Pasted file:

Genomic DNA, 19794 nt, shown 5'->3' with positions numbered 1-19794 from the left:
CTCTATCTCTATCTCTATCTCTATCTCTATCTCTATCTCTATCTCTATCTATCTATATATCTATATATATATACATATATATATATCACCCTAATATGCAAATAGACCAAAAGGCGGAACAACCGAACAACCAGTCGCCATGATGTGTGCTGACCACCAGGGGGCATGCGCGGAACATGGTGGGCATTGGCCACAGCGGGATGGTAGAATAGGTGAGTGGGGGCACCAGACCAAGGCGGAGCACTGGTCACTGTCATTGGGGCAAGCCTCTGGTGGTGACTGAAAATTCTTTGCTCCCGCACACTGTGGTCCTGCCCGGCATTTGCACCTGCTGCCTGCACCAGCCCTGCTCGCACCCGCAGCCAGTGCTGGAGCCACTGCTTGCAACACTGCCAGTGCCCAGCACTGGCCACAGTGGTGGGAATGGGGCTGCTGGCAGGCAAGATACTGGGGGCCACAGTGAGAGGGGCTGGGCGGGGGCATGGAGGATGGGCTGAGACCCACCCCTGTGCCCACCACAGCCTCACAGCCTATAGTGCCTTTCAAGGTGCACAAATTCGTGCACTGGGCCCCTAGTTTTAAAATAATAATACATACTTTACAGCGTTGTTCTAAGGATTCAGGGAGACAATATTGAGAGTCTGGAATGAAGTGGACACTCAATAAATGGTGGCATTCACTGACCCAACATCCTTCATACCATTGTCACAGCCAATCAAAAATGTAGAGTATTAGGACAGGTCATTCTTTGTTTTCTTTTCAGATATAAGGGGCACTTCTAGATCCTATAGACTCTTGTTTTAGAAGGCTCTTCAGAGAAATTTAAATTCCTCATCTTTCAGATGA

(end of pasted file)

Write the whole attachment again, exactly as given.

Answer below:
Genomic DNA, 19794 nt, shown 5'->3' with positions numbered 1-19794 from the left:
CTCTATCTCTATCTCTATCTCTATCTCTATCTCTATCTCTATCTCTATCTATCTATATATCTATATATATATACATATATATATATCACCCTAATATGCAAATAGACCAAAAGGCGGAACAACCGAACAACCAGTCGCCATGATGTGTGCTGACCACCAGGGGGCATGCGCGGAACATGGTGGGCATTGGCCACAGCGGGATGGTAGAATAGGTGAGTGGGGGCACCAGACCAAGGCGGAGCACTGGTCACTGTCATTGGGGCAAGCCTCTGGTGGTGACTGAAAATTCTTTGCTCCCGCACACTGTGGTCCTGCCCGGCATTTGCACCTGCTGCCTGCACCAGCCCTGCTCGCACCCGCAGCCAGTGCTGGAGCCACTGCTTGCAACACTGCCAGTGCCCAGCACTGGCCACAGTGGTGGGAATGGGGCTGCTGGCAGGCAAGATACTGGGGGCCACAGTGAGAGGGGCTGGGCGGGGGCATGGAGGATGGGCTGAGACCCACCCCTGTGCCCACCACAGCCTCACAGCCTATAGTGCCTTTCAAGGTGCACAAATTCGTGCACTGGGCCCCTAGTTTTAAAATAATAATACATACTTTACAGCGTTGTTCTAAGGATTCAGGGAGACAATATTGAGAGTCTGGAATGAAGTGGACACTCAATAAATGGTGGCATTCACTGACCCAACATCCTTCATACCATTGTCACAGCCAATCAAAAATGTAGAGTATTAGGACAGGTCATTCTTTGTTTTCTTTTCAGATATAAGGGGCACTTCTAGATCCTATAGACTCTTGTTTTAGAAGGCTCTTCAGAGAAATTTAAATTCCTCATCTTTCAGATGA